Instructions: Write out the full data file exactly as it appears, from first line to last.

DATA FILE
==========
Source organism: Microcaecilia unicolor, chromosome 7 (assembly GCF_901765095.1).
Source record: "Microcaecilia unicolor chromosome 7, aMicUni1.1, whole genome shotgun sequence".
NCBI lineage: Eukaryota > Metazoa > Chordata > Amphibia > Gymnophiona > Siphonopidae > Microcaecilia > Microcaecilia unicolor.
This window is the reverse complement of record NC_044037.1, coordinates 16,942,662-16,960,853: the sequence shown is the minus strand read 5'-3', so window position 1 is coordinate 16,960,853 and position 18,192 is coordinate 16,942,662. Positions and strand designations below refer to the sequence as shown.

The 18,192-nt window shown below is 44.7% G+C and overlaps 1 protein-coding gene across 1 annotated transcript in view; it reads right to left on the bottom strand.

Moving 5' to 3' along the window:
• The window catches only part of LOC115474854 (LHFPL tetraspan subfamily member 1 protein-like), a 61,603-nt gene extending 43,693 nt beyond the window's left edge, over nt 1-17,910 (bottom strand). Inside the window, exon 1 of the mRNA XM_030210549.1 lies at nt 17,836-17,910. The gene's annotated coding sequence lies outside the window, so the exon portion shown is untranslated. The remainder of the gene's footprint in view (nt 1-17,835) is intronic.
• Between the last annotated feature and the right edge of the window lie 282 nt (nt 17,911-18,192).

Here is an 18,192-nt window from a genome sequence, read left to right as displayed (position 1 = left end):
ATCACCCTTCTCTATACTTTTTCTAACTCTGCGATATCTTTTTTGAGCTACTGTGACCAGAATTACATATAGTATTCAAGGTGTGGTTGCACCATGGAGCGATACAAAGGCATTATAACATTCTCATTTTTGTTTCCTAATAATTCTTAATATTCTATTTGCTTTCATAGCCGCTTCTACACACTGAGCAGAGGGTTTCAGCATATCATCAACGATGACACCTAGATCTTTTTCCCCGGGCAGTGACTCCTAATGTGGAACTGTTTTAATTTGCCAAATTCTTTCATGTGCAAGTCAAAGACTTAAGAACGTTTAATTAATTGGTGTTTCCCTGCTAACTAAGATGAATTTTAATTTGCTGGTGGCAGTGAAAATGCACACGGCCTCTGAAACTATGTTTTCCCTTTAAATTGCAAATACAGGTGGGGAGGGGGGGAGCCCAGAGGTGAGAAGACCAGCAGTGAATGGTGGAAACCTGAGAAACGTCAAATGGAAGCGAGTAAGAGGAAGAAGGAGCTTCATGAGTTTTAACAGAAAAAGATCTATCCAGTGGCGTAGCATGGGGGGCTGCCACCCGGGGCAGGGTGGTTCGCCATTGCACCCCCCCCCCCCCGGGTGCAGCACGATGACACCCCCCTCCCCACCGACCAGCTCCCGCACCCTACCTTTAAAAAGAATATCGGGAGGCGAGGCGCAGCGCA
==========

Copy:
Source organism: Microcaecilia unicolor, chromosome 7 (assembly GCF_901765095.1).
Source record: "Microcaecilia unicolor chromosome 7, aMicUni1.1, whole genome shotgun sequence".
NCBI lineage: Eukaryota > Metazoa > Chordata > Amphibia > Gymnophiona > Siphonopidae > Microcaecilia > Microcaecilia unicolor.
This window is the reverse complement of record NC_044037.1, coordinates 16,942,662-16,960,853: the sequence shown is the minus strand read 5'-3', so window position 1 is coordinate 16,960,853 and position 18,192 is coordinate 16,942,662. Positions and strand designations below refer to the sequence as shown.

The 18,192-nt window shown below is 44.7% G+C and overlaps 1 protein-coding gene across 1 annotated transcript in view; it reads right to left on the bottom strand.

Moving 5' to 3' along the window:
• The window catches only part of LOC115474854 (LHFPL tetraspan subfamily member 1 protein-like), a 61,603-nt gene extending 43,693 nt beyond the window's left edge, over nt 1-17,910 (bottom strand). Inside the window, exon 1 of the mRNA XM_030210549.1 lies at nt 17,836-17,910. The gene's annotated coding sequence lies outside the window, so the exon portion shown is untranslated. The remainder of the gene's footprint in view (nt 1-17,835) is intronic.
• Between the last annotated feature and the right edge of the window lie 282 nt (nt 17,911-18,192).

Here is an 18,192-nt window from a genome sequence, read left to right as displayed (position 1 = left end):
ATCACCCTTCTCTATACTTTTTCTAACTCTGCGATATCTTTTTTGAGCTACTGTGACCAGAATTACATATAGTATTCAAGGTGTGGTTGCACCATGGAGCGATACAAAGGCATTATAACATTCTCATTTTTGTTTCCTAATAATTCTTAATATTCTATTTGCTTTCATAGCCGCTTCTACACACTGAGCAGAGGGTTTCAGCATATCATCAACGATGACACCTAGATCTTTTTCCCCGGGCAGTGACTCCTAATGTGGAACTGTTTTAATTTGCCAAATTCTTTCATGTGCAAGTCAAAGACTTAAGAACGTTTAATTAATTGGTGTTTCCCTGCTAACTAAGATGAATTTTAATTTGCTGGTGGCAGTGAAAATGCACACGGCCTCTGAAACTATGTTTTCCCTTTAAATTGCAAATACAGGTGGGGAGGGGGGGAGCCCAGAGGTGAGAAGACCAGCAGTGAATGGTGGAAACCTGAGAAACGTCAAATGGAAGCGAGTAAGAGGAAGAAGGAGCTTCATGAGTTTTAACAGAAAAAGATCTATCCAGTGGCGTAGCATGGGGGGCTGCCACCCGGGGCAGGGTGGTTCGCCATTGCACCCCCCCCCCCCCGGGTGCAGCACGATGACACCCCCCTCCCCACCGACCAGCTCCCGCACCCTACCTTTAAAAAGAATATCGGGAGGCGAGGCGCAGCGCA